I am a mother to three precious cowboys. I could also describe them as walking tornados who love adventure, sports, and rodeo. Now aged 4, 6 and 8, these boys stretch me in ways I didn’t know I could be stretched. And while I delight in their boyish antics most of the time, I also see a great need to shape their masculinity in ways that would honor God.
Whether your son is a wild child or a sensitive soul, all boys have one thing in common: they need biblical truth and encouragement to practice godliness.
If you have boys, here are 6 ways you can help them grow into godly men.
Kindness is not a new idea. But it’s a virtue that seems to have gone out of style. So much so that “speaking your mind” trumps it every time. It may be because “kind” is confused with “nice.” And nice people are generally thought of as boring, repressed or flatterers. Right? But kindness is different than niceness.
Kindness, according to one dictionary, is “behaving in a way that shows you care about other people”. Kindness empathizes with other people and takes the initiative to promote their good.
Jesus exemplified this for us. His love for the church was not a vague, sentimental feeling that he felt at his convenience. It was the kind of love that shed blood, sweat and tears for the sake of his loved ones. But His death was not the end, even now He sympathizes with our weakness and makes intercession for us (Heb. 4:15, 7:25).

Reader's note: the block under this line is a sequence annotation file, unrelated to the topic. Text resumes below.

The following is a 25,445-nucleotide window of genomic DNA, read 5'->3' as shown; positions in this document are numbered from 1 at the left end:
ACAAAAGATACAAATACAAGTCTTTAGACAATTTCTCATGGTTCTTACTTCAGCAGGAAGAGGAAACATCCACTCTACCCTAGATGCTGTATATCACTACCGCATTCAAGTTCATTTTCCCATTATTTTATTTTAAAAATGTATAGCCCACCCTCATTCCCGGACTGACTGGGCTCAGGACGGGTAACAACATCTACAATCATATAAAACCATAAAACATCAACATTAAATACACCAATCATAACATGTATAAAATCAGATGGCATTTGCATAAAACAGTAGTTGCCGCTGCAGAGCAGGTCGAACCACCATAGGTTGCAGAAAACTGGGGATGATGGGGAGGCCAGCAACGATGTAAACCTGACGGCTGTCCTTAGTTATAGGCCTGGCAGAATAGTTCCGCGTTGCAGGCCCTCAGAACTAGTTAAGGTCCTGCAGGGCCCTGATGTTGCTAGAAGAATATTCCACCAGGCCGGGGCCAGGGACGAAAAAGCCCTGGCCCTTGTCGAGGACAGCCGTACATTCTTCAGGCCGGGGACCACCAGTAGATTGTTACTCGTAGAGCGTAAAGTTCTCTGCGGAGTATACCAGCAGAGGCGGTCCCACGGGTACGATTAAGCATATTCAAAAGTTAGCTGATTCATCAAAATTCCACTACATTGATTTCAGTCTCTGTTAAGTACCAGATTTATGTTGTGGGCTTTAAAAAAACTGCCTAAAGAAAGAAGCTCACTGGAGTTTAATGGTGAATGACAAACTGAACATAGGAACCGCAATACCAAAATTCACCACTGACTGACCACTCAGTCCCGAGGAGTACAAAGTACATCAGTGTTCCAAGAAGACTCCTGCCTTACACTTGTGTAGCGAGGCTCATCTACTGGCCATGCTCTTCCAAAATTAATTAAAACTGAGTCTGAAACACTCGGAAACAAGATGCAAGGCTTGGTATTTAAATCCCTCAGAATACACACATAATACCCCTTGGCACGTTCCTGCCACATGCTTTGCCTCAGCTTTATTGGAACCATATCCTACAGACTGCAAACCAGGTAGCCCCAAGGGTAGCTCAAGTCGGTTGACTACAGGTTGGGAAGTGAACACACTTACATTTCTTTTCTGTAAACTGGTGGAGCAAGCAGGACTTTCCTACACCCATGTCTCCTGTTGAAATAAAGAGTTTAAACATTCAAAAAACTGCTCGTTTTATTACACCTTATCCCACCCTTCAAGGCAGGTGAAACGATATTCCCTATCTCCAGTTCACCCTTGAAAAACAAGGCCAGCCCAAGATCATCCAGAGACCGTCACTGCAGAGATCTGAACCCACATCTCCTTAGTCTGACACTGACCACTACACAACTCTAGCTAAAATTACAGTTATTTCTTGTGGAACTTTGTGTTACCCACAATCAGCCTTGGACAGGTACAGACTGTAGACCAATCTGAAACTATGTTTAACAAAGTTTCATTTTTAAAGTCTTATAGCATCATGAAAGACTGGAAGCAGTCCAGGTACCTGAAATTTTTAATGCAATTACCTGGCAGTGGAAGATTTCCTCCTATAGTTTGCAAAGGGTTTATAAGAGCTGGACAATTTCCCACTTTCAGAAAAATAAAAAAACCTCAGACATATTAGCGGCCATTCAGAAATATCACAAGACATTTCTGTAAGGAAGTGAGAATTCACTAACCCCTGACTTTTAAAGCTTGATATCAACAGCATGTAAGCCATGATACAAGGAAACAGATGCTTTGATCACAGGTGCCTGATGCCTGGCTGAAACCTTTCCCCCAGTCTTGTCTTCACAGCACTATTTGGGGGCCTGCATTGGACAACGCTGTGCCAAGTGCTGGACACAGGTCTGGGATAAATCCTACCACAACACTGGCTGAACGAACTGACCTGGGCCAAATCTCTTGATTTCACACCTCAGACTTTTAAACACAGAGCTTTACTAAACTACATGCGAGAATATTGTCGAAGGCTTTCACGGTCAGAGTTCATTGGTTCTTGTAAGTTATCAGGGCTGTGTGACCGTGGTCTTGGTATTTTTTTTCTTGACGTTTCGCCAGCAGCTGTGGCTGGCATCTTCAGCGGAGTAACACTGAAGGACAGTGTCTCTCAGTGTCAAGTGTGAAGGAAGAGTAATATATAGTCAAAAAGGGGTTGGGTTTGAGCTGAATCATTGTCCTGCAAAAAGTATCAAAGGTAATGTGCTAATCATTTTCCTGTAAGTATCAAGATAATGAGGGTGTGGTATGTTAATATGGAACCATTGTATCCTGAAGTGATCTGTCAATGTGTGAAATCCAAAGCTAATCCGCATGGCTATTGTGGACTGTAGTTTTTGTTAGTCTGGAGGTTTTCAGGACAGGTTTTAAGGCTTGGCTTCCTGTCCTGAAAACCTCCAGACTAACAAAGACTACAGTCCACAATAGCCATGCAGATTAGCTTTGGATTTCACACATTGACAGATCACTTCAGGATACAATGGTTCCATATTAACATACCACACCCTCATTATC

I want my boys to emulate Jesus’ brand of masculinity. Clearly we are not striving for a masculinity that is stoic, disengaged or indifferent to the struggles of others. Instead, our boys are learning about kindness–about caring for other people and taking action on their behalf.
Boys don’t naturally gravitate toward responsibility, yet they thrive on the satisfaction of a job well done. It’s good for them to know that Mom and Dad trust them with responsibility. If they feel they have been tested, tried and proven, they are more confident to take on responsibility in the future.
Responsibility requires wisdom to make decisions and courage to accept the consequences. Unlike Adam who blamed his wife for his sin (Gen. 3:12), I want my boys to take ownership of their actions and graciously accept the consequences.
If they marry one day they will have a responsibility to lead, nourish, and cherish their wife (Ephes. 5:22-29). If they hold jobs, serve in the church, or father children, they will need to know how to take responsibility for others. We must begin preparing them in boyhood if we want them to grow into mature manhood.
If you are married, you can demonstrate the value of godly masculinity by obeying God’s command to respect your husband (Ephes. 5:33). How you treat your husband will leave a powerful image in your son’s mind. Instead of deriding or manipulating your husband, let your boys see that you value their dad. Speak highly of him, and encourage your boys to take note of their dad’s example. When you do this, you not only honor God’s design for marriage, but also give your boys incentive to grow into these masculine roles.